Let the Marketing of Derek Jeter’s Farewell Begin

The Derek Jeter farewell tour is coming, with the inevitable merchandising: caps and T-shirts with a Jeter-centric logo; dirt from his shortstop area packaged in vials; autographs; signed bases, balls, home plates and, well, almost anything else imaginable.

Derek Jeter, center, and the Yankees honoring Mariano Rivera, right, in 2011, days after his 602nd save broke the career record. Barton Silverman/The New York Times

The tour was going to happen whenever Jeter said he was retiring — and whenever fell Wednesday as he announced that 2014 would be his final season.

Didn’t Mariano Rivera just say goodbye after his Tour of 2013, when about 20 of baseball’s licensees created a long retirement line, including New Era caps with a special Rivera logo; Nike and Majestic apparel; and collectibles by Steiner Sports like a $15,000 game-used bullpen rubber from last Sept. 20 to 23? Delta Airlines dedicated a 757 to Rivera, placing a circle with his No. 42 and pinstripes, and signature, on the jet.

The Empire State Building might have to be renamed for Jeter to suit his stature.

The breadth and tenor of the season-long Adieu to Derek will largely be up to Jeter; his agent, Casey Close; and his family. He will want to balance his desire to give fans something to remember his final season by and his goal of raising money for his Turn 2 Foundation, as he did in 2011 during his quest for his 3,000th hit.

“This is really personal to Derek, so we’ll wait and see what, if anything, he wants,” said Brandon Steiner, the founder and chief executive of Steiner Sports, the official collectibles licensee for Jeter and the Yankees, among others. “I would expect him to be reluctant, but raising money for his foundation is always a premium for him.”

Tim Brosnan, Major League Baseball’s executive vice president for business, said: “Derek is conservative in his approach to monetizing anything. We will be respectful and take our marching orders from him.”

The Yankees quietly kicked off the campaign within hours of Jeter’s retirement announcement. An email that hailed the coming season as his last offered this makeshift, Trekkian slogan: “Captain’s Final Voyage.”

Steiner suggested a phrase for his Jeter-goodbye products, but it may need a tweak given its undertaker’s tone: “The Derek Jeter Final Journey Collection.”

Lonn Trost, the Yankees’ chief operating officer, said Thursday morning that the team had not thought in detail about Jeter’s goodbye. “Right now, I don’t think he’s considering what Mo did, but we haven’t sat down to get his thoughts,” Trost said.

Rivera swept through major league parks like a benevolent monarch, receiving gifts from rival teams while endearing himself to the stadium workers, fans and families he met at each stop. That might not be Jeter’s style.

Brosnan said he could not remember anything as extensive as the tributes for Rivera, “who spent 20 years with a singular club, won five world championships, was in the playoffs however many times, and was the greatest player at his position all time.”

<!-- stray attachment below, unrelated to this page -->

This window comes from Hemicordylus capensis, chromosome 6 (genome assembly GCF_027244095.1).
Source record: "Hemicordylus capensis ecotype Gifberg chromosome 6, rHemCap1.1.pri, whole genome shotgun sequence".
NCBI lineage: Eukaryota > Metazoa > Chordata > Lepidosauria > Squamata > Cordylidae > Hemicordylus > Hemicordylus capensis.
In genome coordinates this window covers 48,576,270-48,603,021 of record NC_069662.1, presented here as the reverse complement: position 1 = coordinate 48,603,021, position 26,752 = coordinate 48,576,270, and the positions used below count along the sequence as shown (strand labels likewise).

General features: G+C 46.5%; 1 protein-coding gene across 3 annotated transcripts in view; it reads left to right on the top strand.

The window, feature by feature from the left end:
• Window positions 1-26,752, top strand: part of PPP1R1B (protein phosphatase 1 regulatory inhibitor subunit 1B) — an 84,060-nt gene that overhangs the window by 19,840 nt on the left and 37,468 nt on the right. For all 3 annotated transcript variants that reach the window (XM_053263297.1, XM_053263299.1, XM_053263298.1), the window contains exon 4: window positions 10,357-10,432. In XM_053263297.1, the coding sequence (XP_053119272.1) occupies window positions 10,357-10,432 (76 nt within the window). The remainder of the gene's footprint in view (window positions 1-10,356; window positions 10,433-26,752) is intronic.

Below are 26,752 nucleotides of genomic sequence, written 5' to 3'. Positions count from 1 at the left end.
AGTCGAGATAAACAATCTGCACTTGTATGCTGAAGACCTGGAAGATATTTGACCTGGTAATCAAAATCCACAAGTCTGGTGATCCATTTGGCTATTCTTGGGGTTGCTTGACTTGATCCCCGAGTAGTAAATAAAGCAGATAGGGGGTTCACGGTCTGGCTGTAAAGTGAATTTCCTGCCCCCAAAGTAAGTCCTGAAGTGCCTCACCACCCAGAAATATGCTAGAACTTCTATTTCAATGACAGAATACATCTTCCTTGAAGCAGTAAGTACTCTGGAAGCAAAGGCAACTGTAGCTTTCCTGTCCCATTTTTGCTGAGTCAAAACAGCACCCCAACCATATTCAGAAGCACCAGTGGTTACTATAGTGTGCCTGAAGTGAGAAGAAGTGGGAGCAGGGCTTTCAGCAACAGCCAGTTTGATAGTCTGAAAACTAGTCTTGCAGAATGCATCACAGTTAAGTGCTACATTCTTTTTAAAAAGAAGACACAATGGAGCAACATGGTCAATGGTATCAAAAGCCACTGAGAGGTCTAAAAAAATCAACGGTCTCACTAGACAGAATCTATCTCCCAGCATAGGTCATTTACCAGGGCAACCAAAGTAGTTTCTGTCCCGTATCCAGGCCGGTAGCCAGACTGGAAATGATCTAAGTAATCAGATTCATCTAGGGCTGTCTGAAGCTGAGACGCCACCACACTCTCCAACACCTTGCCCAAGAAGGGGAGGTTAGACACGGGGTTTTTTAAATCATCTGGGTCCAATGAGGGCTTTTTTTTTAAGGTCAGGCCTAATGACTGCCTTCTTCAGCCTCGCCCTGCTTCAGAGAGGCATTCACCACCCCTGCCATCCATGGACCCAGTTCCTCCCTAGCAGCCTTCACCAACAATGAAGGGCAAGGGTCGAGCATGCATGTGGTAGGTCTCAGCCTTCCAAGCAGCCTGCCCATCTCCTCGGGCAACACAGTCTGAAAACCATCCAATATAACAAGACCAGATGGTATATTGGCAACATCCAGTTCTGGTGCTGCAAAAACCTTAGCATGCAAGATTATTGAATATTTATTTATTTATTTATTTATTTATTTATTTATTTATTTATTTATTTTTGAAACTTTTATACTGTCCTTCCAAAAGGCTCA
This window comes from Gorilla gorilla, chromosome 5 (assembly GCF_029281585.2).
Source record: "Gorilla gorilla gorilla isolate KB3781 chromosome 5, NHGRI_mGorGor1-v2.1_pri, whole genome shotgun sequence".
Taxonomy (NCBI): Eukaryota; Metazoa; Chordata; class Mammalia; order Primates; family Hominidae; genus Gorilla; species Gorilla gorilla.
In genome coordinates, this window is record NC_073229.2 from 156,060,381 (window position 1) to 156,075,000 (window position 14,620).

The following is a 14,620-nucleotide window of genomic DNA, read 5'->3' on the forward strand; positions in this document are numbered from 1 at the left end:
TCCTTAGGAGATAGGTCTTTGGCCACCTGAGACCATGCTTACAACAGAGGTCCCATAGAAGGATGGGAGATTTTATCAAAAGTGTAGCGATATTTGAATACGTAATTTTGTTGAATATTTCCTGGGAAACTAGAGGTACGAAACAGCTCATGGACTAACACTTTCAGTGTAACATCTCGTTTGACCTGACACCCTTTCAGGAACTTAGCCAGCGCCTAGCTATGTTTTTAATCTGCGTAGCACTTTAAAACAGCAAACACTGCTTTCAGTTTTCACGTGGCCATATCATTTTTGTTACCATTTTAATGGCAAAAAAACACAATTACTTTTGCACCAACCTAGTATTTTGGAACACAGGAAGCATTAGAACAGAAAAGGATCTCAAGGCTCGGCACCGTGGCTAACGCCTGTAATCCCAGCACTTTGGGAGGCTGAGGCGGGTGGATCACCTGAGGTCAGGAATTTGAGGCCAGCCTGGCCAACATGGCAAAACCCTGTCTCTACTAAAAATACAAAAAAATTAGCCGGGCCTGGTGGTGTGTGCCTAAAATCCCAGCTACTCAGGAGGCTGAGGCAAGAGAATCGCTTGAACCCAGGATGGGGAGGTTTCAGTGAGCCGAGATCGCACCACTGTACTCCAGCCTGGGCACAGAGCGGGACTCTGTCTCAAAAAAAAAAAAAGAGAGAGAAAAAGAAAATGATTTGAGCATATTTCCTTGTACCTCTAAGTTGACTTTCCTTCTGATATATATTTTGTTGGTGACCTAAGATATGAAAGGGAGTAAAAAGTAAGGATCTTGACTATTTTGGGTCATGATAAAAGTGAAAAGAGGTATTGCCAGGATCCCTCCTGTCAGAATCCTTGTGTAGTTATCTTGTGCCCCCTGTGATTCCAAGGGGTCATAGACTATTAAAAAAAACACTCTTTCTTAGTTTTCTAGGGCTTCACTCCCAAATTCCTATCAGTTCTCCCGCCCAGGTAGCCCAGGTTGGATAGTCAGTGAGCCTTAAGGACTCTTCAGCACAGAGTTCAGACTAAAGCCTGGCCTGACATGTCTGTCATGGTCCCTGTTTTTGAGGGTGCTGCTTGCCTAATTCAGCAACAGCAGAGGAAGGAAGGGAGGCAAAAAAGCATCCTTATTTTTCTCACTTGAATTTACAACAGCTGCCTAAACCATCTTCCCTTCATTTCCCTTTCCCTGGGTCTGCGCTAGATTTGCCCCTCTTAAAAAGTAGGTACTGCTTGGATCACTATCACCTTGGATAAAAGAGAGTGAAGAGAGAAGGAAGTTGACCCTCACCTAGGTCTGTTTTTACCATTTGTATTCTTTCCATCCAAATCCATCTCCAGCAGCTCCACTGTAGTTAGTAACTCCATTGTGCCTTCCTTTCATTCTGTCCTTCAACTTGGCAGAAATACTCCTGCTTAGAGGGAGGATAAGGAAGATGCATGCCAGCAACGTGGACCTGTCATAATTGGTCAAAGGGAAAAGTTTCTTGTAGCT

The merchandised tributes to Jeter for his 3,000th hit and to Rivera were unusual, but they clearly serve as models for Jeter’s farewell and for those of future star players.

Championship teams are commemorated with parades, licensed goods and White House visits. Retiring players usually receive days in their honor, with gifts. But season-long, coordinated campaigns are not de rigueur.

It will be interesting to see if Kobe Bryant, a career-long Los Angeles Laker, is treated like Rivera or Jeter. Had today’s sports merchandising and marketing existed in the 1930s, “Babe Ruth’s Final Voyage” would have been ubiquitous, and Babe-drunk booze bottles could have been repackaged as signed collectibles.

Already it is clear that the demand for existing Jeter goods is great and should be greater when they say “farewell” or have a patch with something like “DJ14.” Fanatics.com, the online retailer, said that on Wednesday, sales of merchandise with Jeter’s name soared 600 percent from the day before.

Steiner is prepared for whatever course Jeter decides, but Steiner’s entrepreneurial bent seems to be toward a full-out assault of Jeter merchandise. Steiner has been contemplating a campaign like this for years and slept only two hours Wednesday thinking of its outlines.

His New Rochelle warehouse has plenty of Jeter products that need only an additional photograph of his final at-bat, a vial of dirt or a signed ball to complete the type of created collectible that is his specialty.

“How do you get your arms around this sort of thing?” Steiner said. “He has so many moments, going back to the dive, to Mr. November, all the World Series. It’s massive.”

That sort of sentiment is what thrills a retail chain like Modell’s.

“Jeter 3,000 was insane,” said Mitch Modell, the retailer’s chief executive. “I think this will be bigger.”

Source: http://www.nytimes.com


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